Adapting automatic transmissions for use in trucking has proven to be difficult. One reason was the inability of mechanical engines and transmissions to “talk” to one another and ensure optimal performance across applications and road conditions.
Early transmissions had a hard time figuring out what drivers wanted. Complaints concerning both frequent and uneven shifts were common, as were problems with “searching” – when transmissions would struggle in hilly terrain to find and stick with an optimal gear. Other problems along those lines emerged at low speeds – in traffic and while docking.
Even so, AMTs continued to make inroads in trucking. Now, engines and transmissions are sharing more data, so performance issues are getting smoothed out. AMTs now are being spec’d on a significant share of new trucks for reasons including fuel economy and easier driver training. The trend is likely to continue.
Two types of automatic transmissions are available for heavy-duty trucks: Automated manual transmissions and automatic transmissions. Both are two-pedal designs. Most drivers probably would be hard-pressed to tell much of a difference between them in real-world driving situations.
The basic difference is that automated manuals are manual gearboxes, with all the clutch actuation and gearshifts handled by electronically controlled systems. A true automatic transmission “for a Class 8 truck is usually fully automatic, like a typical car transmission, with planetary gearing with several multi-disc packs for clutches,” says Ed Saxman, product marketing manager with Volvo Trucks North America. These transmissions have a torque converter to enable powershifts of the planetary epicyclic gearing units that provide the various gear ratios.
An automated manual transmission uses the gearbox of a manual transmission and shifts it by computer, using a computer-operated single large-diameter disc clutch, otherwise similar to a manual clutch.
Allison Transmission’s automatic is designed with the company’s Continuous Power Technology, meaning it never interrupts torque and power to the wheels, says Steve Spurlin, executive director of international application engineering and vehicle integration. “It also uses a torque converter as the starting device,” he says.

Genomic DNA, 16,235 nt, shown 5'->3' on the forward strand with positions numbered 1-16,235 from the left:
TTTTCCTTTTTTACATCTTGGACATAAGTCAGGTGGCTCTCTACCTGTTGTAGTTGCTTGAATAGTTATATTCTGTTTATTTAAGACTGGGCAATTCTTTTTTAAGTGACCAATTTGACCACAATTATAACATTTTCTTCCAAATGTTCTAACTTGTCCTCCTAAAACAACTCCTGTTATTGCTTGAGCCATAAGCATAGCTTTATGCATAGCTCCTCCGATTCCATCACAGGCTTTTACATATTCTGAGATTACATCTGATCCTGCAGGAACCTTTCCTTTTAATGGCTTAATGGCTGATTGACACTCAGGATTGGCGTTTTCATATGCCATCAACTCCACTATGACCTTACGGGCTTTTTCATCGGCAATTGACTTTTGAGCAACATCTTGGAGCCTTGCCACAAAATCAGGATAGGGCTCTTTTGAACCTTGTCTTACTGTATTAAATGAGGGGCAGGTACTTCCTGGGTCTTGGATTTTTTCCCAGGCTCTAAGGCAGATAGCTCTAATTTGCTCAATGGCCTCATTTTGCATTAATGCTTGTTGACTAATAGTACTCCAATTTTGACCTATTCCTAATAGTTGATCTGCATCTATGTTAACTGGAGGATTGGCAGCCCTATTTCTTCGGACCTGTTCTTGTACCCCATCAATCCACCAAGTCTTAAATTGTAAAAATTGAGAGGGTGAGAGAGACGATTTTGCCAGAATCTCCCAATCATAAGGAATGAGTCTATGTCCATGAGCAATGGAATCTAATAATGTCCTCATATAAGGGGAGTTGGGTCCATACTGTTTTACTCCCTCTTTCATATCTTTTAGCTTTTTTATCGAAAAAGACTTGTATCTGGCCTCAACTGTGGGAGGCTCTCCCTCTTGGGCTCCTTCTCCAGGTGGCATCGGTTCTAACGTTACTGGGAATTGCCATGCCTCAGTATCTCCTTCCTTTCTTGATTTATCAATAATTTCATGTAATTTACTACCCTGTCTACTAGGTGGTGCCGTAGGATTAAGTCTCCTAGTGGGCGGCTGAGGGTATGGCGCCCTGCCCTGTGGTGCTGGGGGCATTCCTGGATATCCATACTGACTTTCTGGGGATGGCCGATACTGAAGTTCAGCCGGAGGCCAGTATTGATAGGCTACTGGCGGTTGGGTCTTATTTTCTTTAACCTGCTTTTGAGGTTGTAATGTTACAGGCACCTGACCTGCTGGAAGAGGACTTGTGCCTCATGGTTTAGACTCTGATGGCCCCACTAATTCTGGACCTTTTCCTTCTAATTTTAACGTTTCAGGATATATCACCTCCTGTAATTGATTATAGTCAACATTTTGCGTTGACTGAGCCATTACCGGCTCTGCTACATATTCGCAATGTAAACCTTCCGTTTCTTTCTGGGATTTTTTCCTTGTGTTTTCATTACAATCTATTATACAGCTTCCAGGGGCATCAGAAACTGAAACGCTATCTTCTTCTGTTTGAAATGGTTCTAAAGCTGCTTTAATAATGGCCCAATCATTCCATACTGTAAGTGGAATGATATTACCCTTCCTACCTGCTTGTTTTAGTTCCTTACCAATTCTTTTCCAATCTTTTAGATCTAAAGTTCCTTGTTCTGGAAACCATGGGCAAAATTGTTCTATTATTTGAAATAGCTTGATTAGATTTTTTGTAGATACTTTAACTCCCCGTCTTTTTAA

An automated manual has incorporated electronic controls with basic manual transmission architecture to facilitate automated shifting of the gears and the input clutch-starting device. Both the automated manual and the basic manual interrupt power and torque every time a shift is made, whether automated or manually, Spurlin says.
According to Steve Rutherford, powertrain marketing manager for Caterpillar OEM Solutions Group, the advantages of a pure automatic design are a perfect fit for the company’s vocational truck line. He adds that both transmissions work well in specific applications.
“Both types of transmissions have two pedals and a shift pad instead of a gearshift lever,” Rutherford says. “It took a lot of work to perfect automated manuals to engage a dry clutch and generate well-synchronized shifts. What they’ve done with those products is amazing.”
But many drivers – primarily older ones – feel that automatic transmissions somehow detract from a skill set they’ve honed over decades. “I’m a truck driver, not a steering wheel holder,” says Carl Ciprian, a driver with Fayette, Ala.-based N&N Transport. Ciprian never has driven an AMT and says he never will, preferring to stick with an Eaton-Fuller 18-speed manual gearbox.
“I can understand why fleets like AMTs,” he says. “It’s all about fuel economy. You know – ‘Instead of teaching new drivers how to drive, just give them all an automatic transmission, and turn them loose on the highway.’ ”
Ciprian, however, sees truck driving as a skill – one in which a truck driver needs to be engaged to do it properly. “Changing gears, and having the additional control over the vehicle that a manual transmission gives you, is an integral part of that,” he says.